Barron: Worry About Black Lives, Not Respecting Officers


Ivana Martinez

Protesters paint the streets red, to illustrates all the blood that has been spilled by the police at the District Attorney’s Office in Salt Lake City on June 27, 2020. (Photo by Ivana Martinez | Daily Utah Chronicle)

By Morgan Barron, Opinion Writer


In a Senate floor speech, Utah Senator Mike Lee spoke of a peaceful protest organized in Ogden after George Floyd’s murder. Quoting Malik Dayo, a local activist and organizer, Lee identified this protest as a solidarity rally, not an anti-cop rally, that honored Nate Lyday, a fallen Ogden police officer, alongside Floyd. Before yielding the floor, Lee proclaimed, “It will only be in standing — and working — together, in peaceful solidarity, that we can finally heal the wounds in our nation.” However, not once during his almost six-minute speech did Lee mention what Ogden protestors gathered to support — police accountability and department transparency. Lee may have planned for his speech to read as support for reform, but his fixation on honoring police officers revealed his words were only focused placations. The legislation will continue to fall short of addressing police brutality and racial injustice if lawmakers focus on revering officers instead of protecting Black Americans.

Protests over the past month have shifted public opinion on racial injustice and police brutality. Perhaps threatened by increasing support for police reform, New York police union president Michael O’Meara declared that he refused to be ashamed of his profession, “I am not Derek Chauvin.” He claimed the Chauvin’s actions in Minneapolis have no effect on New York police officers’ integrity while failing to mention police instigated violence against protestors occurring in the state from New York City to Buffalo.

O’Meara’s speech was simple, but effective political theater meant to perpetuate the myth that holding officers accountable for their actions is disrespectful. This narrative has led to Senate Republicans proposing a reform bill that does nothing to promote police accountability to protect Black Americans. Indeed, instead of banning chokeholds and no-knock warrants, this bill only discourages their use. Additionally, the reforms included in the bill, requiring officers to wear body cams and providing access to de-escalation training, have already been proven ineffective against curbing police brutality. The bill also fails to address qualified immunity, the legal protection for police officers that forecloses victims’ ability to sue, which activists have identified as one of the biggest problems with our current policing system.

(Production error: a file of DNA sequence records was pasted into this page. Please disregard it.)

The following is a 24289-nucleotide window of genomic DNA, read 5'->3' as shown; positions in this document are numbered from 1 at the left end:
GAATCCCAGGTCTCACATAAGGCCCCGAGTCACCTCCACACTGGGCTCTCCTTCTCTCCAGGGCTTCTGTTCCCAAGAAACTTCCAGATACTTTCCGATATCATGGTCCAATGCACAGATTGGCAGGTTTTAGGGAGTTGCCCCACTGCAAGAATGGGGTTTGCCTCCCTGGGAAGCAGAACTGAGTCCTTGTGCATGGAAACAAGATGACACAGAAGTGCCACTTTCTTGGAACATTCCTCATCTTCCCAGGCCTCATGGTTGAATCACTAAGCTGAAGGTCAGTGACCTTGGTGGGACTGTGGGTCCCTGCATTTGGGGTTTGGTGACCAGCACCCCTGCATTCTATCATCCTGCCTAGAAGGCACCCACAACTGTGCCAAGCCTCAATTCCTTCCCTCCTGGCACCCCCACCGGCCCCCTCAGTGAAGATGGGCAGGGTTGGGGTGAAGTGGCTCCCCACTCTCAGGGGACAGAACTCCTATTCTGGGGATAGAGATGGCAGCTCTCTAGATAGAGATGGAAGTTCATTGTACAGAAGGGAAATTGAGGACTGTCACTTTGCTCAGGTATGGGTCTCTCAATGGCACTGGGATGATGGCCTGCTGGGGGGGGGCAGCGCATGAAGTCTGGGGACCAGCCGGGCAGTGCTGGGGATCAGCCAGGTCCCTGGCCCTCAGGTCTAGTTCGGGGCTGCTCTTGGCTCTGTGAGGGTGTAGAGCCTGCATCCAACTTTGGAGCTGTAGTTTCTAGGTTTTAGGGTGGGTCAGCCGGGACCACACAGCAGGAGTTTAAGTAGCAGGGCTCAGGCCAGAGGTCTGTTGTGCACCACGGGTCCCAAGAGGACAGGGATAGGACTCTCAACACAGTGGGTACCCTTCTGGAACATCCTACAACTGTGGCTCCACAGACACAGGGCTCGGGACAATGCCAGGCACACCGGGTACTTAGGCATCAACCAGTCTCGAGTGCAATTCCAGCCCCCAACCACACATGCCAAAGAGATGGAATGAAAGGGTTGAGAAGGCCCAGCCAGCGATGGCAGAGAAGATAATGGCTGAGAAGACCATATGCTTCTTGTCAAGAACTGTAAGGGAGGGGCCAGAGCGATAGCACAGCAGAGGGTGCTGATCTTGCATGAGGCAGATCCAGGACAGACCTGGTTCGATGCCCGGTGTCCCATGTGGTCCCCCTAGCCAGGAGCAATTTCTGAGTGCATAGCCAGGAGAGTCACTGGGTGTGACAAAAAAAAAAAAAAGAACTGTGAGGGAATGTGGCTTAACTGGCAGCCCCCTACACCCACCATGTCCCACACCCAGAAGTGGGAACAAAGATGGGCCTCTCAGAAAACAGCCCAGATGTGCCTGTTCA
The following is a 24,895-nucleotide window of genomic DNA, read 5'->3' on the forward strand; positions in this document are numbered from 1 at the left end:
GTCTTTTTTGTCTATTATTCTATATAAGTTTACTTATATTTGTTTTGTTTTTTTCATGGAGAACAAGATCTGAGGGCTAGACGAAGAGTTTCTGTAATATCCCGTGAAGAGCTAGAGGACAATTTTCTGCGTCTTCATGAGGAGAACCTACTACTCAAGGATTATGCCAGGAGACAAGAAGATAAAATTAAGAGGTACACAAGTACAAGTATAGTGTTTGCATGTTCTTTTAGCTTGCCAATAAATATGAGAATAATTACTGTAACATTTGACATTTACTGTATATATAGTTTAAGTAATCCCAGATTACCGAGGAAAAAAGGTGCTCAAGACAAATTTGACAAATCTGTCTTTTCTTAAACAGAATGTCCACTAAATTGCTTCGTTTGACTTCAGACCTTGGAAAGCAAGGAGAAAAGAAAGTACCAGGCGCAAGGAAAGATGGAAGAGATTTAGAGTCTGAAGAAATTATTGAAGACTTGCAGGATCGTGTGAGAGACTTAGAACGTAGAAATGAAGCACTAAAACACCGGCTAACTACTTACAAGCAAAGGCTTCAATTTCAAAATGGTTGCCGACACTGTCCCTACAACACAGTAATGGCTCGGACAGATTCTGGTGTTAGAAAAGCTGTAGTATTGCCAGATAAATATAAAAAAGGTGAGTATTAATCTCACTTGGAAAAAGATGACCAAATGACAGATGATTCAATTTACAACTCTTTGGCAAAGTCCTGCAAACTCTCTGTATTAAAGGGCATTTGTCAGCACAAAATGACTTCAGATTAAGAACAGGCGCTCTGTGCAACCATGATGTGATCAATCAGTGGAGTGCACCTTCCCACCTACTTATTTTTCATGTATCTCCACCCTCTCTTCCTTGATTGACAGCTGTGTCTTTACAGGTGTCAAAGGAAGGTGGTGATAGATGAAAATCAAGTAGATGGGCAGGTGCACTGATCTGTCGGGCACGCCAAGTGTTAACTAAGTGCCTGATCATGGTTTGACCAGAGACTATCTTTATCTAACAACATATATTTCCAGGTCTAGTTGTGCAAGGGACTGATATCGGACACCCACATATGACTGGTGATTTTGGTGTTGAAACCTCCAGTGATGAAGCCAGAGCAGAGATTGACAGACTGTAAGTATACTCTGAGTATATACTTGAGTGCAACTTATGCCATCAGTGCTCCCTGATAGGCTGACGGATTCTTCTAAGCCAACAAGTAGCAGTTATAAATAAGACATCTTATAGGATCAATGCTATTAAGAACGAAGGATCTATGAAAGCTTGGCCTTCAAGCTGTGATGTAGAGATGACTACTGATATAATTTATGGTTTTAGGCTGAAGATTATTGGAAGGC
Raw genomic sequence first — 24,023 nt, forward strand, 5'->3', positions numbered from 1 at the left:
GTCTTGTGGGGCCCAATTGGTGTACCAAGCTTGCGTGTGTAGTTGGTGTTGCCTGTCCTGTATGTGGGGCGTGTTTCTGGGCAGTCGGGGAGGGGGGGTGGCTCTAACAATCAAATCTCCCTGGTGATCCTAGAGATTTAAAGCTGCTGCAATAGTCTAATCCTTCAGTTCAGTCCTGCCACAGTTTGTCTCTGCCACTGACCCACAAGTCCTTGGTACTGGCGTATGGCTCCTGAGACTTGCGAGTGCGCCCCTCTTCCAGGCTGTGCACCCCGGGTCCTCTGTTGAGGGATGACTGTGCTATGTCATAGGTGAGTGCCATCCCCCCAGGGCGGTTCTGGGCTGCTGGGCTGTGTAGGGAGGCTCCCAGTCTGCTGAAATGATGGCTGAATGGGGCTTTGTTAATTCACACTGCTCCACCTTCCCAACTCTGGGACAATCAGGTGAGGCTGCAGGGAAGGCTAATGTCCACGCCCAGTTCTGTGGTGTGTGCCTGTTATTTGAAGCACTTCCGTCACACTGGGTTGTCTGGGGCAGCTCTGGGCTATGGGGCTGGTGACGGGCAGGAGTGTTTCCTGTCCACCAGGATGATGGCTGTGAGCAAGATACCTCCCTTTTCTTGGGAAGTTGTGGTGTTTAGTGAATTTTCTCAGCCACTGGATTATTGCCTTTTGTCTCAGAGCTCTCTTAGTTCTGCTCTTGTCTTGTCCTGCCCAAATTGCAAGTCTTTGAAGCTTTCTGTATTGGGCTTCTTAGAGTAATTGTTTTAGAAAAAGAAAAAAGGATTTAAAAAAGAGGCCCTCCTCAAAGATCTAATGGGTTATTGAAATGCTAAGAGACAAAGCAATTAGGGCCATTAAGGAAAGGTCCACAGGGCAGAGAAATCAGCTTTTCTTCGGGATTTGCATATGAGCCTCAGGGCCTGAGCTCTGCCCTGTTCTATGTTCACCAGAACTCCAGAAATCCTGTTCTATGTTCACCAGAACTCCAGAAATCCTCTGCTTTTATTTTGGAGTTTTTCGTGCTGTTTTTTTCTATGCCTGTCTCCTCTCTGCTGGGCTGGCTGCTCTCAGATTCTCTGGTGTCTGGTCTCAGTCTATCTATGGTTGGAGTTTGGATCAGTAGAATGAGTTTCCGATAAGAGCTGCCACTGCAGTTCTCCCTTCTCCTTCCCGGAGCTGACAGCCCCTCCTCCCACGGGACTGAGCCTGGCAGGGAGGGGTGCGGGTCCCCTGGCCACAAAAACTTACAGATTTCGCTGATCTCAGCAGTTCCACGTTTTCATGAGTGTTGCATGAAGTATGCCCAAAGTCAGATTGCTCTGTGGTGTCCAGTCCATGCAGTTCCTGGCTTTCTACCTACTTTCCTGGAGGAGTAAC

Qualified immunity is intended to balance “the need to hold government officials accountable when they exercise power irresponsibly and the need to shield officials from harassment, distraction, and liability when they perform their duties reasonably,” but research suggests this doctrine is often applied too broadly. While pro-police advocates argue adjusting qualified immunity would prevent police officers from doing their job, there is evidence that opening officers up to civil liability would not impact their ability to serve communities, nor will it deter police applicants. If qualified immunity was revoked or limited, police officers who abuse their authority would more than likely be held to account.

As the Supreme Court recently declined to hear any cases pending before it on qualified immunity, adjusting this doctrine to increase police accountability is up to Congress. The Democrat-backed Justice in Policing Act, which would eliminate qualified immunity for law enforcement, has already passed in the House but is expected to stall in the Senate. To support this legislation, student allies should email their Senators to demand they vote to protect Black Americans by increasing police accountability. Additionally, students should not share “copaganda” and perpetuate the narrative that holding police officers accountable for excessive or unlawful actions is disrespectful.

Even as protests across the nation sparked discussions of police reform, police groups began waging a campaign against meaningful change. Afraid of appearing “soft on crime” or disrespectful of police sacrifices, only a single Senate Republican has come out in support of addressing qualified immunity. Student allies have a responsibility to prevent the spread of the police victim narrative and to ensure their Senate representatives know that Black lives matter more than perceived respect for police officers.


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